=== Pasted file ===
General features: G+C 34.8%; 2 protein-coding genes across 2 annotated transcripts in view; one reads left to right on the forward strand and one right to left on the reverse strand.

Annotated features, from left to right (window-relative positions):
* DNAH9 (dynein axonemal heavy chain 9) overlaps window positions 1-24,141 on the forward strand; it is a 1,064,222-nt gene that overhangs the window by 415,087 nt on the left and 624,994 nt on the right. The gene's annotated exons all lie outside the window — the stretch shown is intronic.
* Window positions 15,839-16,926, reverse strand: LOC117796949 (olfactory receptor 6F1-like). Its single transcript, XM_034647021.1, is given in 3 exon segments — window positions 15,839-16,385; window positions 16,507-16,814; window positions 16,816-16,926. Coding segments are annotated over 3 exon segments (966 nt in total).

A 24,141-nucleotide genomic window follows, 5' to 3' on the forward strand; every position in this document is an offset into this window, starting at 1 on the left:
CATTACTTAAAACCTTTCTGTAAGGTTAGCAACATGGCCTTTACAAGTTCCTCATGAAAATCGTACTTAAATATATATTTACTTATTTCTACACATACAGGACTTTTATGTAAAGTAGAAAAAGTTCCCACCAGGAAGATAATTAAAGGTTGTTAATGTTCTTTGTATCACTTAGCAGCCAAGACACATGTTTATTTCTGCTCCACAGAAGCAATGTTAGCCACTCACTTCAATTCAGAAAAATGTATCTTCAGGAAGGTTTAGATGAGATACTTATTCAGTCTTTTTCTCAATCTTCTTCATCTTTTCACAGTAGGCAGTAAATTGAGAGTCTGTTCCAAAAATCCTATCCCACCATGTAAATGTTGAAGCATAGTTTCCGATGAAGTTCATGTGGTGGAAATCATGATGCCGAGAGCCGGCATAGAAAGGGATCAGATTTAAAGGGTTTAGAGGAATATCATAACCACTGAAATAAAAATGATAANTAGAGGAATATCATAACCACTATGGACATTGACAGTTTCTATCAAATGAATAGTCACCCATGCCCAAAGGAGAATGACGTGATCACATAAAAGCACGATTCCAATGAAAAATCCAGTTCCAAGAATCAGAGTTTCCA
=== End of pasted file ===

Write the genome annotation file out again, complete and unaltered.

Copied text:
General features: G+C 34.8%; 2 protein-coding genes across 2 annotated transcripts in view; one reads left to right on the forward strand and one right to left on the reverse strand.

Annotated features, from left to right (window-relative positions):
* DNAH9 (dynein axonemal heavy chain 9) overlaps window positions 1-24,141 on the forward strand; it is a 1,064,222-nt gene that overhangs the window by 415,087 nt on the left and 624,994 nt on the right. The gene's annotated exons all lie outside the window — the stretch shown is intronic.
* Window positions 15,839-16,926, reverse strand: LOC117796949 (olfactory receptor 6F1-like). Its single transcript, XM_034647021.1, is given in 3 exon segments — window positions 15,839-16,385; window positions 16,507-16,814; window positions 16,816-16,926. Coding segments are annotated over 3 exon segments (966 nt in total).

A 24,141-nucleotide genomic window follows, 5' to 3' on the forward strand; every position in this document is an offset into this window, starting at 1 on the left:
CATTACTTAAAACCTTTCTGTAAGGTTAGCAACATGGCCTTTACAAGTTCCTCATGAAAATCGTACTTAAATATATATTTACTTATTTCTACACATACAGGACTTTTATGTAAAGTAGAAAAAGTTCCCACCAGGAAGATAATTAAAGGTTGTTAATGTTCTTTGTATCACTTAGCAGCCAAGACACATGTTTATTTCTGCTCCACAGAAGCAATGTTAGCCACTCACTTCAATTCAGAAAAATGTATCTTCAGGAAGGTTTAGATGAGATACTTATTCAGTCTTTTTCTCAATCTTCTTCATCTTTTCACAGTAGGCAGTAAATTGAGAGTCTGTTCCAAAAATCCTATCCCACCATGTAAATGTTGAAGCATAGTTTCCGATGAAGTTCATGTGGTGGAAATCATGATGCCGAGAGCCGGCATAGAAAGGGATCAGATTTAAAGGGTTTAGAGGAATATCATAACCACTGAAATAAAAATGATAANTAGAGGAATATCATAACCACTATGGACATTGACAGTTTCTATCAAATGAATAGTCACCCATGCCCAAAGGAGAATGACGTGATCACATAAAAGCACGATTCCAATGAAAAATCCAGTTCCAAGAATCAGAGTTTCCA